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TAKING A DEEP LOOK INTO THE FLOSPORTS VS. WWN SITUATION

By Mike Johnson on 2017-09-22 11:56:00

The news that FloSlam has filed a lawsuit against WWN, the parent company of EVOLVE and so many other companies has brought a lot of questions and a lot of speculation, so let's dive into all that.

The lawsuit alleges that WWN management falsified information in order to make their content appear to be more valuable than it actually was, getting FloSports to pay "hundreds of thousands" to WWN.  If that's the case, certainly, it would be fraudulent behavior.  If I told you my baseball cards were worth $1000 and they were only worth $10, I've lied to you.  So, if WWN indeed falsified records to include the same iPPV buyer and even DVD purchases to boost their numbers, and FloSports can prove that in court, WWN is in the wrong.  

When you flip the hourglass, however, you do have to ask several questions about FloSports.  One, if the records were falsified to the point that the same buyers were listed as multiple, different buyers and if DVD purchases were itemized as iPPV buys, why did FloSports still enter into a relationship with WWN?  Who was responsible for signing off on a deal with such blatant "false" information and are they being held responsible in any way, shape, or form?    I used the baseball card analogy above and while I would be lying to a buyer if I said the cards were worth $1000 as opposed to $10, there has to be some form of responsibility from the buyer for not doing their due diligence and being dumb enough to go along with it.  So, how much of this situation is simply buyer's remorse because the FloSlam streaming service has failed to bring in numbers that are pleasing FloSports management?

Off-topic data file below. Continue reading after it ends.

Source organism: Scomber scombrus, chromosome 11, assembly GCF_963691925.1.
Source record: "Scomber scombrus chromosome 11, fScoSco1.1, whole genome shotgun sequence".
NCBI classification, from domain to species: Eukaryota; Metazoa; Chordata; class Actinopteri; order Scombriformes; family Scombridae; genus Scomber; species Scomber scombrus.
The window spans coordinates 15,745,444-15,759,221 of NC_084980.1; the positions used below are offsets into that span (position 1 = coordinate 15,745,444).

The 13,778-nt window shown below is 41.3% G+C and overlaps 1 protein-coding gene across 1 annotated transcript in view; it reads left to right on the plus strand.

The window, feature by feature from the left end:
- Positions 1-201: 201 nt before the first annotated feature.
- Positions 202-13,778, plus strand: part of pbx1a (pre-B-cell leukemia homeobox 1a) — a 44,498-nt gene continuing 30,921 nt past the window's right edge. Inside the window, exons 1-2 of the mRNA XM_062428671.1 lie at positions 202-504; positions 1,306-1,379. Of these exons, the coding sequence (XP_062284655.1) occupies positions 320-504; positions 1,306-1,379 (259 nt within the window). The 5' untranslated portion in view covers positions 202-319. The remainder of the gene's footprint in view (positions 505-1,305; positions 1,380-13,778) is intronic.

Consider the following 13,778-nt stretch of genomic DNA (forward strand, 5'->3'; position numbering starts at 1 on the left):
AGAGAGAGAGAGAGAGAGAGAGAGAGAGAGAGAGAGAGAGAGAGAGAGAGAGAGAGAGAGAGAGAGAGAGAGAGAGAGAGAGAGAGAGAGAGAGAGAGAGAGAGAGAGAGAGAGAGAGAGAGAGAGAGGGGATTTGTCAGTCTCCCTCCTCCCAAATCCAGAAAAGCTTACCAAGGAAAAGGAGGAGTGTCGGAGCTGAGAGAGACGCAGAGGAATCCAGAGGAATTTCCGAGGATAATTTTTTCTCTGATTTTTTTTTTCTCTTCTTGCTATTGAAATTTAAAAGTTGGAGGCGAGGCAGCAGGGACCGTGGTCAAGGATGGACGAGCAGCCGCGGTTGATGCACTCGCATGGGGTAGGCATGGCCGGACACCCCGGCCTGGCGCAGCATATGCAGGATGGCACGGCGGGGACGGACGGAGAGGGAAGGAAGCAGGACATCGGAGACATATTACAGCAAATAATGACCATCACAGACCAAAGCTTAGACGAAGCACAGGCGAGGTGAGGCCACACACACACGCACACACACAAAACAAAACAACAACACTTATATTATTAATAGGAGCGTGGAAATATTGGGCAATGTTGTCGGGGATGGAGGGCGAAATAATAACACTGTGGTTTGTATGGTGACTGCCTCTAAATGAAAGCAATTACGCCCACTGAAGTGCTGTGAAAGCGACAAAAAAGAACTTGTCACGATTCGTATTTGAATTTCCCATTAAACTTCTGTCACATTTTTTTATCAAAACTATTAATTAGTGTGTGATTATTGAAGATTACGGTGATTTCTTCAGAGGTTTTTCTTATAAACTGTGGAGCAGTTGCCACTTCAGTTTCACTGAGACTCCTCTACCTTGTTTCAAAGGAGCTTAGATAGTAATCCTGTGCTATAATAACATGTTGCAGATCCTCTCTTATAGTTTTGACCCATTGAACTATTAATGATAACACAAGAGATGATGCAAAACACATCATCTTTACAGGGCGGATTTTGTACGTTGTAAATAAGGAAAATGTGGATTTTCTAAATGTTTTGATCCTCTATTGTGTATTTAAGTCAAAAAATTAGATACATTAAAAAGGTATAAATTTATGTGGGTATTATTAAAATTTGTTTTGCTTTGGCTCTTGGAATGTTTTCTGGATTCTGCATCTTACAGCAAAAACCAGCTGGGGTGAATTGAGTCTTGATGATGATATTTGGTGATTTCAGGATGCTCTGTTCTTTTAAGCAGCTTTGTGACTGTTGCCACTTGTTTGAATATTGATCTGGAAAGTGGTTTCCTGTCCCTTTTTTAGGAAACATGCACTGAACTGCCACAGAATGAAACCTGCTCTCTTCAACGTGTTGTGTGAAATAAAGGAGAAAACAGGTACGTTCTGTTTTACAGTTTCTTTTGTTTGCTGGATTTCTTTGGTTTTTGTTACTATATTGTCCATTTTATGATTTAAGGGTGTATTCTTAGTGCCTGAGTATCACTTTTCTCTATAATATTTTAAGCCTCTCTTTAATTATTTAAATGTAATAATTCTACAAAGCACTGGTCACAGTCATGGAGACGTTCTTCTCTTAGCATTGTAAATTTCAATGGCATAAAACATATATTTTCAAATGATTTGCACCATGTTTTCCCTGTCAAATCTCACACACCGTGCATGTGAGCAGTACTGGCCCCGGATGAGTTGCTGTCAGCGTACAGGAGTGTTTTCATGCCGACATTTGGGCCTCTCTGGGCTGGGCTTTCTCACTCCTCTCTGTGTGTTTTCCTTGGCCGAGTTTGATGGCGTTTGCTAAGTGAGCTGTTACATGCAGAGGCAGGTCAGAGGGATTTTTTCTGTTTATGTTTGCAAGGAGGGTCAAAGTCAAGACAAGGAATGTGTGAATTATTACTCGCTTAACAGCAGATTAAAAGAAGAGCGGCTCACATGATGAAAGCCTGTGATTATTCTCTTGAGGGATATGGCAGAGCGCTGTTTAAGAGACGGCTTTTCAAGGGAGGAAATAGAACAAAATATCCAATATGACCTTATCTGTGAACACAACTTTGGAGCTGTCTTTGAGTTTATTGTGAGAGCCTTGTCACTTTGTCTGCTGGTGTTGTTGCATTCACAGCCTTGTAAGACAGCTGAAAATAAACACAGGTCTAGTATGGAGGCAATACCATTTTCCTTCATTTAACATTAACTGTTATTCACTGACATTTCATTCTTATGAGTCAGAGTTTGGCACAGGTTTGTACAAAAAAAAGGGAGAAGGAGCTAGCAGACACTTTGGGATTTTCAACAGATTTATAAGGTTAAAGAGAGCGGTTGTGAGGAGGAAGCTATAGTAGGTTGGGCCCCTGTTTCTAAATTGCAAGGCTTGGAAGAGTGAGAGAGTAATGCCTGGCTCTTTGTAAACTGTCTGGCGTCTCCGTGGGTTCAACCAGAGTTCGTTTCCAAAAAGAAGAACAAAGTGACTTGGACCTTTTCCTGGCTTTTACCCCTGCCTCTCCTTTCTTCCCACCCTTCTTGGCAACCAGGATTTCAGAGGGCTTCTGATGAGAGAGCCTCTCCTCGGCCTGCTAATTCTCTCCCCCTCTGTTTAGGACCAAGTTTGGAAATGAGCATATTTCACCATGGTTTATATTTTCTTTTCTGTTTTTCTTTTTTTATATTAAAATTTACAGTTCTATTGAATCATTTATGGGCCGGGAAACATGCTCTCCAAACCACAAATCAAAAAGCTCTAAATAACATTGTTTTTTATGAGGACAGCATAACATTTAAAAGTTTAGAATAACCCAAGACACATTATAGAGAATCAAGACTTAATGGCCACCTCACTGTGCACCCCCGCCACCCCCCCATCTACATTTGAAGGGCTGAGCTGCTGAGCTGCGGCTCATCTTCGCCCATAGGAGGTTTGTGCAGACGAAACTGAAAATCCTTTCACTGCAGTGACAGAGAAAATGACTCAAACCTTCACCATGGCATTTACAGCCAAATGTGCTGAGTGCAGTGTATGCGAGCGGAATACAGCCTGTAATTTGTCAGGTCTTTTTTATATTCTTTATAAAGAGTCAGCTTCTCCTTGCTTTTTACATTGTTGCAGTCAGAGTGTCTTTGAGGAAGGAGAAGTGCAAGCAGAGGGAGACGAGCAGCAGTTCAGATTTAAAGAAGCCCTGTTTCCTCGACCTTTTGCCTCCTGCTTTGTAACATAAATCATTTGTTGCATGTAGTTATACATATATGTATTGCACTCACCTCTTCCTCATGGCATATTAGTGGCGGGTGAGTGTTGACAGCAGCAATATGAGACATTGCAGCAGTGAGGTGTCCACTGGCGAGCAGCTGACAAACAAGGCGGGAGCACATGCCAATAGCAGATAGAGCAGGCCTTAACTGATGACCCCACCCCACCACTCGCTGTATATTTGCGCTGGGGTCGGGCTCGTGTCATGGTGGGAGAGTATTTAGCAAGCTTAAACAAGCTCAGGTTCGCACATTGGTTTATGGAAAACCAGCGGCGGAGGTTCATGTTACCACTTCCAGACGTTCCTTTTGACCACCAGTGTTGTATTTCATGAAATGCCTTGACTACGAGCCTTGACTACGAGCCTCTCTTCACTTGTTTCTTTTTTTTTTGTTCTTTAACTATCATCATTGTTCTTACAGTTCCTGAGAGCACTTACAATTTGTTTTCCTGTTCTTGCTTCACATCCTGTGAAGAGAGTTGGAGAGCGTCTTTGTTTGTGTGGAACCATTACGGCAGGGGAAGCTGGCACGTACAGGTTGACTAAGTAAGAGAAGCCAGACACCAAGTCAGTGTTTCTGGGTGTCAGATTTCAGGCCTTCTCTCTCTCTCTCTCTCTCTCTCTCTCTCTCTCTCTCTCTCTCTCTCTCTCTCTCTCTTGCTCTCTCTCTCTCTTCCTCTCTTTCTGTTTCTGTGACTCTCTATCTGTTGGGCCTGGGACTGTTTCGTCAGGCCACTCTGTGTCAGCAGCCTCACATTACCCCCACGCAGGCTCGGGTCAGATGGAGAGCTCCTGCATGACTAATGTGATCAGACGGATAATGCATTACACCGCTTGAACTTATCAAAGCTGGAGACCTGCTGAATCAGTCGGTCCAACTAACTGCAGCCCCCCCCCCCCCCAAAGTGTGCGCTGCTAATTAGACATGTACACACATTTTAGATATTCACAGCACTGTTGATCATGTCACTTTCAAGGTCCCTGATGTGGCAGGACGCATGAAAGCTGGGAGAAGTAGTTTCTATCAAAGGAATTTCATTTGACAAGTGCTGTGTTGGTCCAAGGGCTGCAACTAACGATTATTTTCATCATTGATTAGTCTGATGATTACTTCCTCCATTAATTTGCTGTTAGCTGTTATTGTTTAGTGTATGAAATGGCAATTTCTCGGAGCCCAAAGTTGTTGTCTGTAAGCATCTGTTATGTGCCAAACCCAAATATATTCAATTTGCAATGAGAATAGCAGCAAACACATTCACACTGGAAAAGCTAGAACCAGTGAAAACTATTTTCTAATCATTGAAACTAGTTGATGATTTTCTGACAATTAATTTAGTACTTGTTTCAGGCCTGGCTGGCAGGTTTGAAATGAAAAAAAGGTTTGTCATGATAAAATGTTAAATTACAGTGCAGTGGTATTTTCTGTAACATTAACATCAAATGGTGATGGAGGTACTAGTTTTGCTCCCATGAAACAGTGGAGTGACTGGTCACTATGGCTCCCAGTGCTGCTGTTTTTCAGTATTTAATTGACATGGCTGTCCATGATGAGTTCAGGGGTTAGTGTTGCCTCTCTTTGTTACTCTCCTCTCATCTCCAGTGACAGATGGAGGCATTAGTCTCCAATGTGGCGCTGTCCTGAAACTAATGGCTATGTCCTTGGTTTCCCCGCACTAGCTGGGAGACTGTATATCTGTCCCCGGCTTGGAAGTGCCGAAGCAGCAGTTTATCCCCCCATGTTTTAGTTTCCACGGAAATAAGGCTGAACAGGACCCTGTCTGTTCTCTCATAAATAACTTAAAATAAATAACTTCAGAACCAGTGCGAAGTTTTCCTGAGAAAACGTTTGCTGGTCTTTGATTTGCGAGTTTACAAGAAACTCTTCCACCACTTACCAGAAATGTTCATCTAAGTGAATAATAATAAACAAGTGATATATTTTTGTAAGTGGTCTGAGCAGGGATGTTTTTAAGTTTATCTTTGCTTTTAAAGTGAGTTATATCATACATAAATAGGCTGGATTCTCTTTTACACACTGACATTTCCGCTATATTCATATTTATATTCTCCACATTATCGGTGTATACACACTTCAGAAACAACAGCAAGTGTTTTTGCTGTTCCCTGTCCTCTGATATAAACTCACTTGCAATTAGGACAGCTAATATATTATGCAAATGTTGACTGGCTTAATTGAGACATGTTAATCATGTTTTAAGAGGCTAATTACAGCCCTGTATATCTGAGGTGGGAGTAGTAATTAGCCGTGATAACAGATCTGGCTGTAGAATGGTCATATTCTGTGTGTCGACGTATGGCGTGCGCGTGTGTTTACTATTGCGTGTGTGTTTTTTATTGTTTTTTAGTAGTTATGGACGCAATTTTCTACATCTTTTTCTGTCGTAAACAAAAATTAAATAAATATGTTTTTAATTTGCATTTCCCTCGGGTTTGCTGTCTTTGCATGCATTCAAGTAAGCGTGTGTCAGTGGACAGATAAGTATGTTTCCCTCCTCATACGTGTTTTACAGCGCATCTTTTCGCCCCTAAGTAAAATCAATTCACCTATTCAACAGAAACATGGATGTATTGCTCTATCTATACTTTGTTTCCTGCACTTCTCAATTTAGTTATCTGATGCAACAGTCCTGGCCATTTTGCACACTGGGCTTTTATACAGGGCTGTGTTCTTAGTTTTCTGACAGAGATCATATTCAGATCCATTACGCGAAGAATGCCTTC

The FloSlam service has been a haphazard, at best, service since it began.  I can only speak for my own experiences, but they include purchasing an annual subscription and paying $150 up front only to learn that none of the Roku devices I owned would correctly interface with the service.  I had to go and purchase a Roku Express in order to finally be able to stream the events without issues.  The interface is fine for finding live streaming but the VOD aspect is clunky and cluttered.  If I want to watch a House of Hardcore event, I have to try and find that promotion, then figure out how to find the actual event I want, as nothing is in chronological order and random matches are tossed into the selection higgly-piggly.  In a world where consumers want their content immediately so they can enjoy, FloSlam isn't exactly conducive to that.

I can't compare Roku to any other platform because, for FloSlam, there's been no real launching of apps for other platforms - not even places like Playstation or Amazon, both of which are extremely important.  There's been absolutely no marketing of FloSlam to any outlets.  They have a Twitter account, which you have to discover and follow.  They have an email list that pushes what's coming up on FloSlam, but you have to be a paid subscriber to receive it.  Unless you are already choosing to be inside the FloSlam bubble, there's no attempt to reach you and tell you that the service even exists.  FloSports chose to exist in that bubble and failed because of it.

I've already noted that I am a paid subscriber to the service, but remove that from the equation and think of this.  There has never been one press release issued to PWInsider.com by the service touting itself.  Not once.  Hell, Google for yourself and you'll find there has never been one press release issued to any pro wrestling website, period.  There's no evidence of any advertising taken out even on sports websites pushing that FloSlam exists. [Update: PWInsider.com has since been told the service did sponsored advertising on Facebook.]  They did a few interviews a year ago when it launched with several outlets, including The Taz Show, but that was pretty much it.  In fact, my initial attempt to reach out to a FloSlam representative (who appeared on the Taz Show the same day I do) led to him publicly complaining about me (on Twitter) contacting him and referring me to their PR department.  The PR department has never returned that email.  That representative was later fired from the company.  11 months later, not one FloSlam exec has ever reached out to PWInsider.com.